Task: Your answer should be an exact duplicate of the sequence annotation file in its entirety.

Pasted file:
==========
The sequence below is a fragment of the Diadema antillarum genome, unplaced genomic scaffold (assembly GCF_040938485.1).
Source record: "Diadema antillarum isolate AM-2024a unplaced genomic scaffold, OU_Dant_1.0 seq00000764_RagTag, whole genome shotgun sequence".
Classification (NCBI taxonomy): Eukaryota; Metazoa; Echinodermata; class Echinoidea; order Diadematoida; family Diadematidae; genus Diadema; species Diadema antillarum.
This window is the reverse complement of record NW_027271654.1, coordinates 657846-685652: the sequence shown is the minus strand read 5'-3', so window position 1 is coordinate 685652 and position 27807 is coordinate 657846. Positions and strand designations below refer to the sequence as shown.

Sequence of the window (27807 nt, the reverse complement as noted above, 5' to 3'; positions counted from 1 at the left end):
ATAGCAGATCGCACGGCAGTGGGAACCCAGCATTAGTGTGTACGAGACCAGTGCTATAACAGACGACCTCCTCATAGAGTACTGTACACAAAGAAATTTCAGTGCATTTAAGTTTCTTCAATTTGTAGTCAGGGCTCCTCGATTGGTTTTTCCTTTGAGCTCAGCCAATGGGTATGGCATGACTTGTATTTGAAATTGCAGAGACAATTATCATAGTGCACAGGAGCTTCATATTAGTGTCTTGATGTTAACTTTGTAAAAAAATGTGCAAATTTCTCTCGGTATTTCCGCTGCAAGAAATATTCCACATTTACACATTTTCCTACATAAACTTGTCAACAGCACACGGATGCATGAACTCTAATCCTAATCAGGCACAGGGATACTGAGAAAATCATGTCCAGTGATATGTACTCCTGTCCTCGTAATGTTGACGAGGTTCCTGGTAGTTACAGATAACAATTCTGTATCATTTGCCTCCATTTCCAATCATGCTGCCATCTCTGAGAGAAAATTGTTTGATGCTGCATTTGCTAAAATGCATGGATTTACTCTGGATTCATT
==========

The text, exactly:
The sequence below is a fragment of the Diadema antillarum genome, unplaced genomic scaffold (assembly GCF_040938485.1).
Source record: "Diadema antillarum isolate AM-2024a unplaced genomic scaffold, OU_Dant_1.0 seq00000764_RagTag, whole genome shotgun sequence".
Classification (NCBI taxonomy): Eukaryota; Metazoa; Echinodermata; class Echinoidea; order Diadematoida; family Diadematidae; genus Diadema; species Diadema antillarum.
This window is the reverse complement of record NW_027271654.1, coordinates 657846-685652: the sequence shown is the minus strand read 5'-3', so window position 1 is coordinate 685652 and position 27807 is coordinate 657846. Positions and strand designations below refer to the sequence as shown.

Sequence of the window (27807 nt, the reverse complement as noted above, 5' to 3'; positions counted from 1 at the left end):
ATAGCAGATCGCACGGCAGTGGGAACCCAGCATTAGTGTGTACGAGACCAGTGCTATAACAGACGACCTCCTCATAGAGTACTGTACACAAAGAAATTTCAGTGCATTTAAGTTTCTTCAATTTGTAGTCAGGGCTCCTCGATTGGTTTTTCCTTTGAGCTCAGCCAATGGGTATGGCATGACTTGTATTTGAAATTGCAGAGACAATTATCATAGTGCACAGGAGCTTCATATTAGTGTCTTGATGTTAACTTTGTAAAAAAATGTGCAAATTTCTCTCGGTATTTCCGCTGCAAGAAATATTCCACATTTACACATTTTCCTACATAAACTTGTCAACAGCACACGGATGCATGAACTCTAATCCTAATCAGGCACAGGGATACTGAGAAAATCATGTCCAGTGATATGTACTCCTGTCCTCGTAATGTTGACGAGGTTCCTGGTAGTTACAGATAACAATTCTGTATCATTTGCCTCCATTTCCAATCATGCTGCCATCTCTGAGAGAAAATTGTTTGATGCTGCATTTGCTAAAATGCATGGATTTACTCTGGATTCATT